We conclude that interictal migraine is characterized by discrete areas of hyper- and hypoperfusion unspecific for migraine pathophysiology and not explaining the increased vulnerability of particular brain regions for cerebrovascular damage.
PMCID: PMC3743424  PMID: 22290556
interictal migraine; dynamic susceptibility contrast magnetic resonance imaging; brain perfusion
13.  Migraine frequency and risk of cardiovascular disease in women 
Neurology  2009;73(8):581-588.
Migraine has been associated with risk of cardiovascular disease (CVD). Data on the association between migraine frequency and CVD are sparse.
Prospective cohort study of 27,798 US women aged ≥45 years, who were free of CVD, and for whom we had information on lipids and migraine frequency. We categorized migraine frequency as < monthly, monthly, and ≥ weekly. Incident CVD was confirmed after medical record review.
Of the 3,568 women with active migraine at baseline, 75.3% reported a migraine frequency of < monthly, 19.7% monthly, and 5.0% ≥ weekly. During 11.9 years of follow-up, 706 CVD events occurred. Compared with women without migraine, the multivariable-adjusted hazard ratios (HRs) (95% confidence intervals) among active migraineurs for CVD were 1.55 (1.22–1.97), 0.65 (0.31–1.38), and 1.93 (0.86–4.33) for an attack frequency of < monthly, monthly, and ≥ weekly, respectively. The association between migraine frequency and CVD was only apparent among migraineurs with aura. Among those, the multivariable-adjusted HRs for women with a migraine frequency < monthly ranged from 1.81 (1.30–2.50) for coronary revascularizations to 2.43 (1.58–3.74) for myocardial infarction. For women with active migraine with aura and migraine frequencies of ≥ weekly, we only found significant increased risk of ischemic stroke (HR = 4.25 [1.36–13.29]).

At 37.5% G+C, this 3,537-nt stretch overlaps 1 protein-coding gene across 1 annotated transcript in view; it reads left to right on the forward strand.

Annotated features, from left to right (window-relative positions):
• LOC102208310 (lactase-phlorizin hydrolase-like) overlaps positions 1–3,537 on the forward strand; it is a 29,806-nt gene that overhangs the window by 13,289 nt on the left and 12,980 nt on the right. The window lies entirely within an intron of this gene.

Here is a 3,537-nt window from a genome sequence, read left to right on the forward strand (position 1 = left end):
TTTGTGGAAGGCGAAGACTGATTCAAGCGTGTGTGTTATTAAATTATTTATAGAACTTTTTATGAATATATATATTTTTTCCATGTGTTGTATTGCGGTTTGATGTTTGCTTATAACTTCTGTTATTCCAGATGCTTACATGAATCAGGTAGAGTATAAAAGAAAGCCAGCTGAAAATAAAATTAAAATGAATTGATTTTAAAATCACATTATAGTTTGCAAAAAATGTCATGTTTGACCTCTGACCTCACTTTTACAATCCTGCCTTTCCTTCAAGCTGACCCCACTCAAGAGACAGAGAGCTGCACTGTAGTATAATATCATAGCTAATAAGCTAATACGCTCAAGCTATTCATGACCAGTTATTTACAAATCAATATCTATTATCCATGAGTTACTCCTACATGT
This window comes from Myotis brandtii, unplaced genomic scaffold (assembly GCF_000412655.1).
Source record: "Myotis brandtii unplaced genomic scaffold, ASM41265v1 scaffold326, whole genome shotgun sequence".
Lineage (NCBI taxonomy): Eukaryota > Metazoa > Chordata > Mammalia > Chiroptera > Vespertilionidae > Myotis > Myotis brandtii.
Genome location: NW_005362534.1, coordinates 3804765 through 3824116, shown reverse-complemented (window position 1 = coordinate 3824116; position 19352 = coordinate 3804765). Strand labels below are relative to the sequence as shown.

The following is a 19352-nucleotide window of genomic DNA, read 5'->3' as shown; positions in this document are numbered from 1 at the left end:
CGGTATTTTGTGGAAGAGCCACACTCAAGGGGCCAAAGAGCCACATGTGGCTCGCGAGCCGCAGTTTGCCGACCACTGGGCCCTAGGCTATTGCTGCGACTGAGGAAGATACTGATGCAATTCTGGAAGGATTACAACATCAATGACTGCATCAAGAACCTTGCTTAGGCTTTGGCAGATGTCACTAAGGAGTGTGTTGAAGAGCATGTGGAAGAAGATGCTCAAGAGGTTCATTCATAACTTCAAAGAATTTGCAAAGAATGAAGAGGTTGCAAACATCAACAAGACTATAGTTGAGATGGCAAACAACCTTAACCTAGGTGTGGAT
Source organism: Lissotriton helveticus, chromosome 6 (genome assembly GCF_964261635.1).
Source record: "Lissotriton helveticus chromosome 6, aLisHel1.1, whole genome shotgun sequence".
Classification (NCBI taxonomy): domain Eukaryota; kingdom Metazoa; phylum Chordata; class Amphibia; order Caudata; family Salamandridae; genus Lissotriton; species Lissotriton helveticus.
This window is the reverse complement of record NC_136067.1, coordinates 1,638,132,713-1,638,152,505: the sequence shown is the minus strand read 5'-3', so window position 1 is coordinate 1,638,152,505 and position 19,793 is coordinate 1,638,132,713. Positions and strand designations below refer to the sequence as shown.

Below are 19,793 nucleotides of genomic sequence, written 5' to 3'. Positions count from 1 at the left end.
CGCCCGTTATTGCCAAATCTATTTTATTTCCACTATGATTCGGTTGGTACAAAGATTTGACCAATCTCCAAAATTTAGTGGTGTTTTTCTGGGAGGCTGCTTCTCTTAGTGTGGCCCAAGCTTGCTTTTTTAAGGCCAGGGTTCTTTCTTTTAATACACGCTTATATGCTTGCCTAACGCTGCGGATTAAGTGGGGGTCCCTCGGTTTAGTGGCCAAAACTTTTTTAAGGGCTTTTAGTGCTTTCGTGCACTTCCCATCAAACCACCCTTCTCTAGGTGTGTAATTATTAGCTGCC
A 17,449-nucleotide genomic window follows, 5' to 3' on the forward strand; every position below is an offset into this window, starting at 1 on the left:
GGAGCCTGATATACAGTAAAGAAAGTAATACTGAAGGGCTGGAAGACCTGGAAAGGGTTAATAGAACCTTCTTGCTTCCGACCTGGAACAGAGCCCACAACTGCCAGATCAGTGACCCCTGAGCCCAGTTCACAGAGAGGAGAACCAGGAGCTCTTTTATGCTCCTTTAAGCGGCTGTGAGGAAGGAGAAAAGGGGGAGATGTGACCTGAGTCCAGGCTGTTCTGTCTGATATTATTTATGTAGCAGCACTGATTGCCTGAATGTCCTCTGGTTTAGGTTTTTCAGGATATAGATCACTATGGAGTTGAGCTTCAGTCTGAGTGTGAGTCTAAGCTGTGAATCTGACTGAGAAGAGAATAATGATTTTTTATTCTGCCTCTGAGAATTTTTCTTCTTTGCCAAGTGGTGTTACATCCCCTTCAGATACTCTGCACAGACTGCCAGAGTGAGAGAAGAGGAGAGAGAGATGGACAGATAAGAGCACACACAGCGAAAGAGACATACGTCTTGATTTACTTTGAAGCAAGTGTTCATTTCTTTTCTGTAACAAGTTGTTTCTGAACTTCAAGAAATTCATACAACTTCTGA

In our data, the association between migraine and cardiovascular disease varies by migraine frequency. Significant associations were only found among women with migraine with aura. Ischemic stroke was the only outcome associated with a high-attack frequency while a low-attack frequency was associated with any vascular event. Low number of outcome events should caution the interpretation.
= confidence interval;
= cardiovascular disease;
= hazard ratio;
= myocardial infarction;
= Women’s Health Study.
PMCID: PMC2731618  PMID: 19553594
14.  Transcranial Direct Current Stimulation (tDCS) of the visual cortex: a proof-of-concept study based on interictal electrophysiological abnormalities in migraine 
Preventive pharmacotherapy for migraine is not satisfactory because of the low efficacy/tolerability ratio of many available drugs. Novel and more efficient preventive strategies are therefore warranted. Abnormal excitability of cortical areas appears to play a pivotal role in migraine pathophysiology. Transcranial direct current stimulation (tDCS) is a non-invasive and safe technique that is able to durably modulate the activity of the underlying cerebral cortex, and is being tested in various medical indications. The results of small open studies using tDCS in migraine prophylaxis are conflicting, possibly because the optimal stimulation settings and the brain targets were not well chosen. We have previously shown that the cerebral cortex, especially the visual cortex, is hyperresponsive in migraine patients between attacks and provided evidence from evoked potential studies that this is due to a decreased cortical preactivation level. If one accepts this concept, anodal tDCS over the visual cortex may have therapeutic potentials in migraine prevention, as it is able to increase neuronal firing.